(CNN) -- With Google's Street View, Web surfers can pinpoint and zoom into many parts of the world -- in some places, right down to street level.
Now, Google is using its Street View technology to help us view art from a new perspective.
By capturing paintings in a super-high resolution of between 7 billion and 14 billion pixels, the internet giant lets users on its new Google Art Project website get so close, they can see the texture and intensity of single brush strokes.
The site allows users to view art from 17 museums around the world, including the Uffizi Gallery in Florence, the Museum of Modern Art in New York, and Tate Britain in London. In total, users can explore 486 artworks online -- all in greater detail than is often visible to the naked eye.
The technology, which allows people to interact with art in a new way, has created a stir within the art industry.
It's "very exciting," said Dr. Susan Foister, director of collections at the National Gallery in London, one of the museums involved in the project.
"The ease and speed with which you can zoom into a painting ... as if it was created in front of your eyes is something that no one has had the chance to experience before now," she said.
The Art Project is the work of a group of Google employees drawn together by their love of art. At Google, this is known as a 20% project -- engineers are encouraged to dedicate 20% of their work time to projects outside their job descriptions.
Amit Sood is the head of the project, which has now become his full-time job. He hopes the Google Art Project will entice people to visit these museums -- as well as enrich the lives of those who cannot afford to do so.
"When I was in India, growing up in Bombay, I never got a chance to go to museums, to explore these artworks," he said. "I always just read about it. I just read about Van Gogh, I couldn't actually go to the Van Gogh Museum (in the Netherlands). Now I can."
The project's features include:
• One piece of art from each of the 17 museums rendered in high definition that Google says will give site visitors a real-world quality look at it.
• A Street View feature that lets viewers take a 360-degree virtual look into selected galleries. Users can click from a view of an entire gallery to a close-up look at one of the pieces inside it.
• A "create your own collection" feature that lets users select particular views of the artwork included and assemble their own virtual galleries.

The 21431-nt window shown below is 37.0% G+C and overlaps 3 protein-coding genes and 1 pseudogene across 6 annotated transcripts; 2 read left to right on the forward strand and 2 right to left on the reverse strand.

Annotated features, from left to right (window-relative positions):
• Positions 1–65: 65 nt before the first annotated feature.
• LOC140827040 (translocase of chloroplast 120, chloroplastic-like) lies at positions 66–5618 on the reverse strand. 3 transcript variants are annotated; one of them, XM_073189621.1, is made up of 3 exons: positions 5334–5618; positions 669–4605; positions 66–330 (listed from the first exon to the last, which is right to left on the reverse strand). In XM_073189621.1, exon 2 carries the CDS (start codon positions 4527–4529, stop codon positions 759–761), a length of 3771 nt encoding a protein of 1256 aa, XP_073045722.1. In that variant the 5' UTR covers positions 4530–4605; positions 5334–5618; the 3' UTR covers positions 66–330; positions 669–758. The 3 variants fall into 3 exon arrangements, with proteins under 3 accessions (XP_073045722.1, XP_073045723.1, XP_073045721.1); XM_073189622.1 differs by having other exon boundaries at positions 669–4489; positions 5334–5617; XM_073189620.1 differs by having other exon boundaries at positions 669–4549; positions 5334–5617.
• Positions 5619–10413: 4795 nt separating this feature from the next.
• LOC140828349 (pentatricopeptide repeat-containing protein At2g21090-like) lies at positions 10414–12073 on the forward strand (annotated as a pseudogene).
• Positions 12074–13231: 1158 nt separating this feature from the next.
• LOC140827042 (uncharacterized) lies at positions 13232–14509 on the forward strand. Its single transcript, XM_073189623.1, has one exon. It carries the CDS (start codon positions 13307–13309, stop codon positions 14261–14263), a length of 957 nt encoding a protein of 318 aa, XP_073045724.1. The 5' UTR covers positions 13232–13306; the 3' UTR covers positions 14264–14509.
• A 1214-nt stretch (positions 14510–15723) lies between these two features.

The Museum of Modern Art said in a written release that Vincent Van Gogh's "The Starry Night" was selected for the high-resolution treatment.
One of the world's most famous paintings, it will be rendered in about 7 billion pixels, "enabling the viewer to study details of the brushwork and patina beyond that possible with the naked eye," according to the museum.
New York's Frick Museum has included works by Bellini, Rembrandt, Vermeer, Ingres, Renoir and others.
"The Art Project represents an exciting synthesis of art and technology, which will enhance the ways one can access and experience masterworks in great public collections while providing individuals and educators with new tools for sharing their impressions and discoveries," said Anne L. Poulet, director of The Frick Collection.
Other museums participating are: The Altes Nationalgalerie and Gemäldegalerie, both in Berlin; The Smithsonian's Freer Gallery of Art in Washington; the Metropolitan Museum of Art in New York; Museo Reina Sofia and Museo Thyssen-Bornemisza, both in Madrid, Spain; Museum Kampa in Prague, Czech Republic; the Palace of Versailles outside Paris; Rijksmuseum and the Van Gogh Museum, both in Amsterdam, Netherlands; The State Hermitage Museum in St. Petersburg, Russia; and the State Tretyakov Gallery in Moscow.
"Every year we have over 3 million people that come to the museum, but online it's around 16 million -- and that's a number that's been increasing every year," said Steve Peltzman, chief information officer of the Metropolitan Museum of Art.
That signals that more people are using the Web and that people are more digitally savvy than they've ever been, he said.
The virtual tours aren't intended to replace the experience of standing face to face with works by the old masters, but participating galleries hope the project will pique interest in art and in turn increase visitor numbers over time.
Google uses vehicles mounted with special cameras to collect Street View images of buildings and neighborhoods around the world. The mapping service sparked controversy in several countries last year when Google acknowledged its Street View cars inadvertently collected data from unsecured Wi-Fi networks, including users' e-mail addresses and passwords.
Thanks to Street View technology, visitors to the Google Art Project site can also explore the area around each museum. So after getting their art fix, people can wander around Manhattan or take in the sights of Florence.
"We hope people will use the website before, during and after their visit to MoMA," Peltzman said. "With this technology there is so much that you can't do while you're at the museum. We think this will inspire people to come to the museum."